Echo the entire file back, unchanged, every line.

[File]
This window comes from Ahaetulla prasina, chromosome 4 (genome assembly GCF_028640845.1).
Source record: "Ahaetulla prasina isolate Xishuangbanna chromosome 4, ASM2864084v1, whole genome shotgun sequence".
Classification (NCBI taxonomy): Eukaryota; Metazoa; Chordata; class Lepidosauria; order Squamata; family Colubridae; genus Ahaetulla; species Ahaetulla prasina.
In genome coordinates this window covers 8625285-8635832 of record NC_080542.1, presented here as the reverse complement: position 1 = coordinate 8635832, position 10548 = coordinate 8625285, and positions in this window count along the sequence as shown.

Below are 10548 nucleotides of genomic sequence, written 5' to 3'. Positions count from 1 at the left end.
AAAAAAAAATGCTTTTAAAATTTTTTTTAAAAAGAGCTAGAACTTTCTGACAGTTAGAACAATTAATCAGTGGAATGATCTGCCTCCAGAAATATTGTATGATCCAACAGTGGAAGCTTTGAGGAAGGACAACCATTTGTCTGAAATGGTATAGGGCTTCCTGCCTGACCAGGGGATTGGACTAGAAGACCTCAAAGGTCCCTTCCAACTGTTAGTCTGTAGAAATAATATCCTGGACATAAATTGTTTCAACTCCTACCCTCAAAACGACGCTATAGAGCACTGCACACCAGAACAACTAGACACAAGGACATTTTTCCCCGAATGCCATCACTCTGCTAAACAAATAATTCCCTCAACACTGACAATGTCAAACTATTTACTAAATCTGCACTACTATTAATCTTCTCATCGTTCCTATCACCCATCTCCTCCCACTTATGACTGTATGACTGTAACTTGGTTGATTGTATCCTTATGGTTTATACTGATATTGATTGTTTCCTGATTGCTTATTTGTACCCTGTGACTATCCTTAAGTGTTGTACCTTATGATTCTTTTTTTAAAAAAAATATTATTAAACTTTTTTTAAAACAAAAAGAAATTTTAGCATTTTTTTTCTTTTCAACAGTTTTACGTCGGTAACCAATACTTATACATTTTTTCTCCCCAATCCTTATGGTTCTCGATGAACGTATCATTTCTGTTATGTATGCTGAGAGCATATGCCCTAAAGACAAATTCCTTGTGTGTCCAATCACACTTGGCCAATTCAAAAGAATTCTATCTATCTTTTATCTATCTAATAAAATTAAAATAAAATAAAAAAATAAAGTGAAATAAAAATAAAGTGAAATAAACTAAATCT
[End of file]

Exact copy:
This window comes from Ahaetulla prasina, chromosome 4 (genome assembly GCF_028640845.1).
Source record: "Ahaetulla prasina isolate Xishuangbanna chromosome 4, ASM2864084v1, whole genome shotgun sequence".
Classification (NCBI taxonomy): Eukaryota; Metazoa; Chordata; class Lepidosauria; order Squamata; family Colubridae; genus Ahaetulla; species Ahaetulla prasina.
In genome coordinates this window covers 8625285-8635832 of record NC_080542.1, presented here as the reverse complement: position 1 = coordinate 8635832, position 10548 = coordinate 8625285, and positions in this window count along the sequence as shown.

Below are 10548 nucleotides of genomic sequence, written 5' to 3'. Positions count from 1 at the left end.
AAAAAAAAATGCTTTTAAAATTTTTTTTAAAAAGAGCTAGAACTTTCTGACAGTTAGAACAATTAATCAGTGGAATGATCTGCCTCCAGAAATATTGTATGATCCAACAGTGGAAGCTTTGAGGAAGGACAACCATTTGTCTGAAATGGTATAGGGCTTCCTGCCTGACCAGGGGATTGGACTAGAAGACCTCAAAGGTCCCTTCCAACTGTTAGTCTGTAGAAATAATATCCTGGACATAAATTGTTTCAACTCCTACCCTCAAAACGACGCTATAGAGCACTGCACACCAGAACAACTAGACACAAGGACATTTTTCCCCGAATGCCATCACTCTGCTAAACAAATAATTCCCTCAACACTGACAATGTCAAACTATTTACTAAATCTGCACTACTATTAATCTTCTCATCGTTCCTATCACCCATCTCCTCCCACTTATGACTGTATGACTGTAACTTGGTTGATTGTATCCTTATGGTTTATACTGATATTGATTGTTTCCTGATTGCTTATTTGTACCCTGTGACTATCCTTAAGTGTTGTACCTTATGATTCTTTTTTTAAAAAAAATATTATTAAACTTTTTTTAAAACAAAAAGAAATTTTAGCATTTTTTTTCTTTTCAACAGTTTTACGTCGGTAACCAATACTTATACATTTTTTCTCCCCAATCCTTATGGTTCTCGATGAACGTATCATTTCTGTTATGTATGCTGAGAGCATATGCCCTAAAGACAAATTCCTTGTGTGTCCAATCACACTTGGCCAATTCAAAAGAATTCTATCTATCTTTTATCTATCTAATAAAATTAAAATAAAATAAAAAAATAAAGTGAAATAAAAATAAAGTGAAATAAACTAAATCT